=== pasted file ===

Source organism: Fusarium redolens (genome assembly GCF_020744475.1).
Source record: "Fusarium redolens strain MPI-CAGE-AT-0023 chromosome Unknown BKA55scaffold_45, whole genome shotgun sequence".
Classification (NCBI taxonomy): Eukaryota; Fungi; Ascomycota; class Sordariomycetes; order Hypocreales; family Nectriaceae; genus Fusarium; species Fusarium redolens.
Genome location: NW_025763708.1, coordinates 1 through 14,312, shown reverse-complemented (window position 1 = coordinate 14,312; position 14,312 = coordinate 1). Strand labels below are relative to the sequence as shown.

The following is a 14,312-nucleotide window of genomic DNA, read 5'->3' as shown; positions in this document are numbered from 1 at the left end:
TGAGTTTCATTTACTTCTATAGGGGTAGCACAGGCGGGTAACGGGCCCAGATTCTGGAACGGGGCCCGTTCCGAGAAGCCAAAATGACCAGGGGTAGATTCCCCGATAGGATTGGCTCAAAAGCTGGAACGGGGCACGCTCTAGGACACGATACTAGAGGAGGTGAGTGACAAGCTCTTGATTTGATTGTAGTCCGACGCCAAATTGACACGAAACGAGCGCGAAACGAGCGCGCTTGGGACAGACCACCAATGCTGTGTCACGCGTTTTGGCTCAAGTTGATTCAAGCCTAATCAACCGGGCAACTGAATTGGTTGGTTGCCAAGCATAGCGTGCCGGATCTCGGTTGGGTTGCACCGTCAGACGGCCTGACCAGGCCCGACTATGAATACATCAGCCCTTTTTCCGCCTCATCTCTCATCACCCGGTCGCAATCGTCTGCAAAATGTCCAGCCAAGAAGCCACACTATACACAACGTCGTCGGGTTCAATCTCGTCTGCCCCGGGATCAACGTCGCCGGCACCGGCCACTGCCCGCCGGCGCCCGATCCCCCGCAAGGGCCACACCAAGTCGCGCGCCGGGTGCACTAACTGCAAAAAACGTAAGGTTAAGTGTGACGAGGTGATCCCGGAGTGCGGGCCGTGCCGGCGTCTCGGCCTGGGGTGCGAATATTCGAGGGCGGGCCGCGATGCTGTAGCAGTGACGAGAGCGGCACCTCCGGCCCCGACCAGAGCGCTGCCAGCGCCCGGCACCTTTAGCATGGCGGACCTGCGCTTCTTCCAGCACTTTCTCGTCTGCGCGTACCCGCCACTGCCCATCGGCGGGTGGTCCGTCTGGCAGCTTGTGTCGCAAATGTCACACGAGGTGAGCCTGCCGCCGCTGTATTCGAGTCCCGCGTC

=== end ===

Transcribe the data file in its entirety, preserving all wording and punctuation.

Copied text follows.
Source organism: Fusarium redolens (genome assembly GCF_020744475.1).
Source record: "Fusarium redolens strain MPI-CAGE-AT-0023 chromosome Unknown BKA55scaffold_45, whole genome shotgun sequence".
Classification (NCBI taxonomy): Eukaryota; Fungi; Ascomycota; class Sordariomycetes; order Hypocreales; family Nectriaceae; genus Fusarium; species Fusarium redolens.
Genome location: NW_025763708.1, coordinates 1 through 14,312, shown reverse-complemented (window position 1 = coordinate 14,312; position 14,312 = coordinate 1). Strand labels below are relative to the sequence as shown.

The following is a 14,312-nucleotide window of genomic DNA, read 5'->3' as shown; positions in this document are numbered from 1 at the left end:
TGAGTTTCATTTACTTCTATAGGGGTAGCACAGGCGGGTAACGGGCCCAGATTCTGGAACGGGGCCCGTTCCGAGAAGCCAAAATGACCAGGGGTAGATTCCCCGATAGGATTGGCTCAAAAGCTGGAACGGGGCACGCTCTAGGACACGATACTAGAGGAGGTGAGTGACAAGCTCTTGATTTGATTGTAGTCCGACGCCAAATTGACACGAAACGAGCGCGAAACGAGCGCGCTTGGGACAGACCACCAATGCTGTGTCACGCGTTTTGGCTCAAGTTGATTCAAGCCTAATCAACCGGGCAACTGAATTGGTTGGTTGCCAAGCATAGCGTGCCGGATCTCGGTTGGGTTGCACCGTCAGACGGCCTGACCAGGCCCGACTATGAATACATCAGCCCTTTTTCCGCCTCATCTCTCATCACCCGGTCGCAATCGTCTGCAAAATGTCCAGCCAAGAAGCCACACTATACACAACGTCGTCGGGTTCAATCTCGTCTGCCCCGGGATCAACGTCGCCGGCACCGGCCACTGCCCGCCGGCGCCCGATCCCCCGCAAGGGCCACACCAAGTCGCGCGCCGGGTGCACTAACTGCAAAAAACGTAAGGTTAAGTGTGACGAGGTGATCCCGGAGTGCGGGCCGTGCCGGCGTCTCGGCCTGGGGTGCGAATATTCGAGGGCGGGCCGCGATGCTGTAGCAGTGACGAGAGCGGCACCTCCGGCCCCGACCAGAGCGCTGCCAGCGCCCGGCACCTTTAGCATGGCGGACCTGCGCTTCTTCCAGCACTTTCTCGTCTGCGCGTACCCGCCACTGCCCATCGGCGGGTGGTCCGTCTGGCAGCTTGTGTCGCAAATGTCACACGAGGTGAGCCTGCCGCCGCTGTATTCGAGTCCCGCGTC